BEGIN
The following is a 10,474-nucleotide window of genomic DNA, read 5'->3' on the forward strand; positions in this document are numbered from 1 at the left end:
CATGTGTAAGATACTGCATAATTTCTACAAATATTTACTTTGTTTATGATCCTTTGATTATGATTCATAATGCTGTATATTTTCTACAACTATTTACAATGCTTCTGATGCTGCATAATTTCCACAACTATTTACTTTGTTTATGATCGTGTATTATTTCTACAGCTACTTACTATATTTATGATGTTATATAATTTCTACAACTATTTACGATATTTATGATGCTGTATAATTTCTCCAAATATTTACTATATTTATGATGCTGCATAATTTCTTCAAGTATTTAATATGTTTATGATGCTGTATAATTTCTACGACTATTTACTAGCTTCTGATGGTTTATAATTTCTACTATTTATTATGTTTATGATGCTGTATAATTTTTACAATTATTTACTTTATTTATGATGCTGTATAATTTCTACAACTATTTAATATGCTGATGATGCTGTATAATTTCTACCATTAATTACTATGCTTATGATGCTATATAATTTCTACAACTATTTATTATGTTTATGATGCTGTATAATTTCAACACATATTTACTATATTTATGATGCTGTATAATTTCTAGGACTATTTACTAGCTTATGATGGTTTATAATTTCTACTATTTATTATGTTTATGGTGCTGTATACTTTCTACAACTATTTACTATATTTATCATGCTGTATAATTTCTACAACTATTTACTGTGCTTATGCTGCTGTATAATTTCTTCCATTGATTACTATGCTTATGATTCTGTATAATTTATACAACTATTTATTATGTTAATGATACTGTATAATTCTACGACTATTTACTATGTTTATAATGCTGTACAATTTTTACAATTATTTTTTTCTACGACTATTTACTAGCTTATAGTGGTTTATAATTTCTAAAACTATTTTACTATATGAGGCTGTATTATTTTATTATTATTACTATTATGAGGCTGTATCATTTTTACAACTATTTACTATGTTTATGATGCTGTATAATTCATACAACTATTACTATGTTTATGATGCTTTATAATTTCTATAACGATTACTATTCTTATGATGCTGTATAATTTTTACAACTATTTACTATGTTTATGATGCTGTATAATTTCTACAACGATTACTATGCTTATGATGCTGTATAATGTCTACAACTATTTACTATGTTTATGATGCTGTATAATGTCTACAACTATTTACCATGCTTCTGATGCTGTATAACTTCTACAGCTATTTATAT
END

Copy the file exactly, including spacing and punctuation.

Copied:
The following is a 10,474-nucleotide window of genomic DNA, read 5'->3' on the forward strand; positions in this document are numbered from 1 at the left end:
CATGTGTAAGATACTGCATAATTTCTACAAATATTTACTTTGTTTATGATCCTTTGATTATGATTCATAATGCTGTATATTTTCTACAACTATTTACAATGCTTCTGATGCTGCATAATTTCCACAACTATTTACTTTGTTTATGATCGTGTATTATTTCTACAGCTACTTACTATATTTATGATGTTATATAATTTCTACAACTATTTACGATATTTATGATGCTGTATAATTTCTCCAAATATTTACTATATTTATGATGCTGCATAATTTCTTCAAGTATTTAATATGTTTATGATGCTGTATAATTTCTACGACTATTTACTAGCTTCTGATGGTTTATAATTTCTACTATTTATTATGTTTATGATGCTGTATAATTTTTACAATTATTTACTTTATTTATGATGCTGTATAATTTCTACAACTATTTAATATGCTGATGATGCTGTATAATTTCTACCATTAATTACTATGCTTATGATGCTATATAATTTCTACAACTATTTATTATGTTTATGATGCTGTATAATTTCAACACATATTTACTATATTTATGATGCTGTATAATTTCTAGGACTATTTACTAGCTTATGATGGTTTATAATTTCTACTATTTATTATGTTTATGGTGCTGTATACTTTCTACAACTATTTACTATATTTATCATGCTGTATAATTTCTACAACTATTTACTGTGCTTATGCTGCTGTATAATTTCTTCCATTGATTACTATGCTTATGATTCTGTATAATTTATACAACTATTTATTATGTTAATGATACTGTATAATTCTACGACTATTTACTATGTTTATAATGCTGTACAATTTTTACAATTATTTTTTTCTACGACTATTTACTAGCTTATAGTGGTTTATAATTTCTAAAACTATTTTACTATATGAGGCTGTATTATTTTATTATTATTACTATTATGAGGCTGTATCATTTTTACAACTATTTACTATGTTTATGATGCTGTATAATTCATACAACTATTACTATGTTTATGATGCTTTATAATTTCTATAACGATTACTATTCTTATGATGCTGTATAATTTTTACAACTATTTACTATGTTTATGATGCTGTATAATTTCTACAACGATTACTATGCTTATGATGCTGTATAATGTCTACAACTATTTACTATGTTTATGATGCTGTATAATGTCTACAACTATTTACCATGCTTCTGATGCTGTATAACTTCTACAGCTATTTATAT